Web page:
laying tile over plywood - thinset or adhesive?

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Old 06-02-14, 11:46 AM
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laying tile over plywood - thinset or adhesive?

I've done a ton of tiling in my time - floors, bathrooms, etc - but I've always done so either directly on concrete or (in the case of bathroom walls) backerboard.

Well right at the moment I've got a unique kind of situation in that I've just torn up some old linoleum (was that a crap job!) that had been laid on half inch plywood, which itself has been glued down over the original wooden floor. The lino was tough enough to tear up - the plywood isn't budging!

Now I know that the modern trend is to put down backerboard or some variant and lay the tile on top of that, but the problem is that a half inch of ply PLUS a half inch of backerboard PLUS the thickness of the tile itself is going to make for one heck of a threshold to the living room next door! I figure if I put the tile directly on the ply the half inch saving in height will make the threshold somewhat manageable at around an inch in height - any more and it becomes a natural tripping area for the unwary.

So with all that said and done, what's the technique for laying tile on wood? I'd guess it's the reverse of laying wood on concrete, right, meaning using a good adhesive instead of thinset? And being that it's being put down in a kitchen area, the idea would be to keep the gaps between the tiles to a minimum (1/8" gaps instead of 1/4" for 12" tiles) and using unsanded grout?

Thanks in advance
 
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Old 06-02-14, 01:34 PM
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You don't lay tile directly on wood, period. Floor concrete backer underlayment is only 1/4" thick, but you may be able to use Ditra as it is much thinner. Layer down thinset, lay in the Ditra and smooth it out. Thinset on top and tile. Lower threshold value all the way. If you do decide to decrease the tile grout joint, if it gets down to 1/8", do use unsanded grout, although you will have the option according to package instructions of using either sanded or unsanded.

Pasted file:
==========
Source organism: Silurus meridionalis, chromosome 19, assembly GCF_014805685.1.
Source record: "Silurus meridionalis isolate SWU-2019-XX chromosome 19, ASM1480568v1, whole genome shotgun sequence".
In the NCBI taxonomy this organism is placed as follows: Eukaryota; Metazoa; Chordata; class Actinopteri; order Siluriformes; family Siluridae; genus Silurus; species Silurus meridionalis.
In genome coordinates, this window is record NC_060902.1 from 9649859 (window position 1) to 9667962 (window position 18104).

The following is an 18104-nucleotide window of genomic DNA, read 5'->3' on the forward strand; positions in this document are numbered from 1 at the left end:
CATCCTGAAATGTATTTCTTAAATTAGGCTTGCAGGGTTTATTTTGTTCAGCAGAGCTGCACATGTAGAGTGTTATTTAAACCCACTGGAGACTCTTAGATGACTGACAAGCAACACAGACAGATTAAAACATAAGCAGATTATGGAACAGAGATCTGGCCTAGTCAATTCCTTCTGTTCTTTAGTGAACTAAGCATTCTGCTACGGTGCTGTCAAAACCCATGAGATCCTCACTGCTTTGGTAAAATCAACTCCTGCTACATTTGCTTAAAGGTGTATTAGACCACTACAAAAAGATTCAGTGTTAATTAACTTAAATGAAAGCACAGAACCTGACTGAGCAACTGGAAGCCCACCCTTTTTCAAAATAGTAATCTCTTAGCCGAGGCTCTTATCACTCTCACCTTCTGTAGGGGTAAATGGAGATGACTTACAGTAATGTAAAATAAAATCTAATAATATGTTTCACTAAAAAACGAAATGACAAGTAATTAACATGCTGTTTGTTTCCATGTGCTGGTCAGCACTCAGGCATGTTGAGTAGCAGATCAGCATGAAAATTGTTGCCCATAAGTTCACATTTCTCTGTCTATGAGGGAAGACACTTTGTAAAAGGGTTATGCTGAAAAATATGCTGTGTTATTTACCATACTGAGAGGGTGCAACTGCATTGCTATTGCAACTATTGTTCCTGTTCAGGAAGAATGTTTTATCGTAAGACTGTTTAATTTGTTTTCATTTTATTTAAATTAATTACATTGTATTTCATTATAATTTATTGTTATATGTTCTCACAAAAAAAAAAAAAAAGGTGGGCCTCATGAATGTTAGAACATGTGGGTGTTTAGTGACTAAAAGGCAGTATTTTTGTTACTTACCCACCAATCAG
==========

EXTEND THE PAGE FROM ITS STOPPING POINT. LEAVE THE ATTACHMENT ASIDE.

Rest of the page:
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Old 06-02-14, 02:36 PM
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normally I'd go the sanded, but I figured with wood underneath (even with backerboard or whatever) the smart play in the long term might be to waterproof it as much as possible by using unsanded, just as a I would in a shower cubicle.

What the heck is Ditra? I'll have to look it up.


Thanks for the feedback. As I said, I've tiled umpteen houses in my time, but never one with a wooden floor.

You should see the tiling on the kitchen counter in this 50's house. I started breaking it up today as carefully as possible because I wan to keep the base cabinets in place. These days of course we use stuff like backerboard. Whoever did this job laid two layers of cement - with wire reinforcement - about an inch and a half thick - plus the tile! Now we know why the counter sits so high. I'm hiring a small jackhammer from one of the big box stores to try and break it up - easier on the cabinets than using a heavy hammer and chisel!
 
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Old 06-02-14, 05:57 PM
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Timbo59,

I agree with Larry. The best method is to install Ditra, which is only 1/8" total installed. 1/4" backer will be about 5/16" with the thinset under it.

But let's start at the beginning. We first wanna make sure your joists and subfloor system is adequate for tiles. Tell us the type and size of the joists, their species and grade if at all possible, the o.c. spacing and the unsupported span of the joists. Tell us what you've got for a subfloor. Is that 1/2" ply an underlayment?

Tile grout spacing, 1/8" maybe, but usually not. All depends on the quality of the tiles.

More on the thinset once we know what's going on. Hint, We don't say the "M" word when talking about ceramic tile floors or in wet applications.

Jaz
 
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Old 06-02-14, 06:47 PM
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As stated earlier, I've done countless tile jobs before, just never over wood flooring, so I'm well aware of the usual standards. So yes, I know 1/8th spacing isn't normal (that's why I noted it) especially with some of the poorer quality tiles that can be uneven in size. Try being less patronizing when making a contribution.
 
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Old 06-02-14, 06:58 PM
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Timbo, I am not sure of your last comment, but it may not have been called for. Jaz is one of the pros on the forum with probably the most experience in laying all types of tile. He was just making a comment that mastic is not used in wet locations since it practically never dries and will reactivate when wet and cause all sorts of problems.
We exercise a little brevity in our postings here, and I am sure there was nothing meant to demean you or "patronize" you. He will always ask you for the condition of your support mechanism, such as joist size, spacing and unsupported span. It comes with the territory to know all about your application that he can.
Just wanted to clear the air a little.
 
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Old 06-03-14, 12:04 PM
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You can lay over 3/8' min exterior grade ply (Fir ply is recommended though) Is it ideal? no but it can be done. The best advice is to lay over 1/8" Ditra but in some cases, you cant afford the extra 1/8"
 
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